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MONTGOMERY, Ala. (WHNT) — Alabama Democrats have new leadership for the first time in four years.

At the party’s meeting on Saturday, Huntsville pastor Randy Kelley was elected from a field of three candidates as the new Chair of the Alabama Democratic Party. He bested the president of the Alabama Young Democrats, Josh Coleman, and former congressional candidate, Tabitha Isner.

Kelley received 104 votes, enough to win without a runoff. Coleman earned 56 votes and Isner got 42 votes. State Rep. Chris England (D-Tuscaloosa) did not seek another term.

Coleman, the LGBTQ+ liaison for Birmingham Mayor Randall Woodfin and President of the Alabama Young Democrats, said he was backed by both his boss Woodfin and 2020 U.S. Senate nominee Will Boyd, as well as Huntsville City Councilman Devyn Keith.

Kelley’s other challenger, Isner, was elected vice chair.

In an interview with News 19 on Thursday, Kelley stated party officials were more enthusiastic than he was about him taking the job.

“They were more concerned about me getting in this position than I was,” he explained. “And I’ve never seen the type of passion and enthusiasm they had in terms of getting me elected as chairman of the party.”

Alabama Democrats have proven to be a divided party over the last decade. Kelley, a longtime activist, plans to lean on his social justice background to promote party unity and make a difference in Alabama.

As previously reported, the 2019 election that saw England and former state Rep. Patricia Todd (D-Birmingham) sworn in as party leaders was contentious. Ahead of that vote, state Democrats voted to remove Nancy Worley and Kelley, who was serving as vice-chair at the time, from leadership.

Worley, who passed away last December, attempted to block the meeting from happening.

“Being chair of the party is something I looked forward to a few years ago,” Kelley said. “However, circumstances intervened and caused be to have some doubt. My ascension to this position is the culmination of a long struggle to give the people of Alabama an effective voice in national and state politics.”

At the 2019 meeting, the state Democratic Executive Committee also elected members to new minority caucuses, including groups for those 35 and under, Hispanic voters, LGBTQ+ voters, and Native Americans.

“The party has a lot of hard work to do, so it’s going to require collaboration like we’ve never seen before,” Isner wrote on Twitter. “There’s no better way to build trust than to work together on a shared goal.”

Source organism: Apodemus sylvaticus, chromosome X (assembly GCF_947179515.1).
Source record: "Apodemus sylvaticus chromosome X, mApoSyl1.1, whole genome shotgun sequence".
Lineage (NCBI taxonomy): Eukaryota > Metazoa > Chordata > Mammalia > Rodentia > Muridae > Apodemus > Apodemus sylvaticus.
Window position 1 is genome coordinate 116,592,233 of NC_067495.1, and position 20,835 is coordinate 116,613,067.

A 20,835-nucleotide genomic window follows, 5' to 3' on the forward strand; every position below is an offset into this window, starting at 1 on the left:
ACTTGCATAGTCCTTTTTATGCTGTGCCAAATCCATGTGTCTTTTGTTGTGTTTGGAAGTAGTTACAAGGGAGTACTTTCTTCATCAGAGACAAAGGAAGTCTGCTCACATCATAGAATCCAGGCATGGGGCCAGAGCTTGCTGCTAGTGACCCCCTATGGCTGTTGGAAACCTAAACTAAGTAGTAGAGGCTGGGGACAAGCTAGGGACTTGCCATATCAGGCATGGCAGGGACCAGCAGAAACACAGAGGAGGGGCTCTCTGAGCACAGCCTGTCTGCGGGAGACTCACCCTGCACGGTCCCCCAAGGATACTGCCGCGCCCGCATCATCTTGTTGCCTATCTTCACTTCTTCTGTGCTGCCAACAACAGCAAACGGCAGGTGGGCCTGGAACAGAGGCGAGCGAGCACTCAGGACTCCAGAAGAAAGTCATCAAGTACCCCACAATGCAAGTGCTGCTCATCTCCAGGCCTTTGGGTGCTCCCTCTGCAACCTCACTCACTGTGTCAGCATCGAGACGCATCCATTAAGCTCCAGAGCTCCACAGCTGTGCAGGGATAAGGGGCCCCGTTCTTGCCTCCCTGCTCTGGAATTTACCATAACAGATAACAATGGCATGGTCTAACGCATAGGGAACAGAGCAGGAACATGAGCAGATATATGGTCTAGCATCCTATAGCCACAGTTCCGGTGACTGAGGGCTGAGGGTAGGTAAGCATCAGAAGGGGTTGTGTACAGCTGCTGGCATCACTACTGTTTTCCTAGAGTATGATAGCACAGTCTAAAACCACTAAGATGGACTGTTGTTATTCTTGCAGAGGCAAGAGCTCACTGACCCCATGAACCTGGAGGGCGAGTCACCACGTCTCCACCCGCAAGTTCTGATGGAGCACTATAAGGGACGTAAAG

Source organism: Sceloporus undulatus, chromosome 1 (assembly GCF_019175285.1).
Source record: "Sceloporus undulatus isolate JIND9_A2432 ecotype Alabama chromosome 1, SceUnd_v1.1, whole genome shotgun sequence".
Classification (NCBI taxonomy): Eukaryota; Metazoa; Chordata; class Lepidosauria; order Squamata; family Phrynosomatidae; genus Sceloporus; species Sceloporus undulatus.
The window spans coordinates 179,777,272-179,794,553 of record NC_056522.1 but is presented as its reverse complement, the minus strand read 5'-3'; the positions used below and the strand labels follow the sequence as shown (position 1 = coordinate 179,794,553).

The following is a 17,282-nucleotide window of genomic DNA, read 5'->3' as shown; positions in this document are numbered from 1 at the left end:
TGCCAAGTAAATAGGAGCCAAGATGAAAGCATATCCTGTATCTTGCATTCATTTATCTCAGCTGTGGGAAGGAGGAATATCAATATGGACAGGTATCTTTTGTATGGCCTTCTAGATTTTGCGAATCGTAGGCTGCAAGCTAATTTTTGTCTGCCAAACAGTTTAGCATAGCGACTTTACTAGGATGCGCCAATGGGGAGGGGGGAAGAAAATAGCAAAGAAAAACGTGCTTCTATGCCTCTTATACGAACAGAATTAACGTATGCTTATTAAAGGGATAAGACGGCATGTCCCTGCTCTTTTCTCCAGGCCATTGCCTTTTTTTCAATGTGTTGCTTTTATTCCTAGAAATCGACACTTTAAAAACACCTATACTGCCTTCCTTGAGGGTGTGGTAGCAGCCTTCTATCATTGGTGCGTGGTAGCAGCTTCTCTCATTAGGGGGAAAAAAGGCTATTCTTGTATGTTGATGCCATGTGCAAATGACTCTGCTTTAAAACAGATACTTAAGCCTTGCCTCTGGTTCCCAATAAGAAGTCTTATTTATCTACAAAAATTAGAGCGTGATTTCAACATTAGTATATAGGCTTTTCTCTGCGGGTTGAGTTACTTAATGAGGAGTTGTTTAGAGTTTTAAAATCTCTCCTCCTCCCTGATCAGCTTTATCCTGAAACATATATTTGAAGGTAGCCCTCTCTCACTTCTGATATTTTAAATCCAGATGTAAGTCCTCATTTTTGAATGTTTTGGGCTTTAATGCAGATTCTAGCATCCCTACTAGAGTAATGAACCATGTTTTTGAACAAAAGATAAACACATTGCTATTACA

Kelley said there are challenges ahead for Alabama Democrats and unity must come first.

“The first thing we must do is unite the party, where possible, and recognize that there will always be honest disagreements,” he explained. “This party must extend a hand to everyone because this party must be loyal to the people of Alabama.”

Kelley, the pastor of Huntsville’s Lakeside United Methodist Church, laid out an agenda for the party moving forward. He listed issues like Social Security, public education, and supporting the right to vote.

“Historically, Alabama has voted across racial line, but hopefully we’re gonna wake the people up so they can vote across interests because we’re got more common interests that we have differences,” he stated.

Kelley has worked alongside some of the most notable civil rights activists and leaders in American history like Coretta Scott King, Congressman John Lewis, and Rev. Jesse Jackson. Kelley was even inducted into the Morehouse College of Pastors, an honor reserved for activists that exemplify the spirit and ministry of Dr. Martin Luther King Jr.

Kelley’s role as an activist pastor is what he believes gave the community the confidence to believe in him to get the job done.

“I am very ecumenical and very open and I believe in building coalitions,” said Kelley. “I tend to say everybody operating but very few people are cooperating. If we’re going to make progress, we have to cooperate.”

That cooperation, he says, begins in the Black community and encouraging people to vote.

“This party must look to the future and work for the betterment of the people of Alabama,” Kelley stated.

Read Kelley’s full statement here.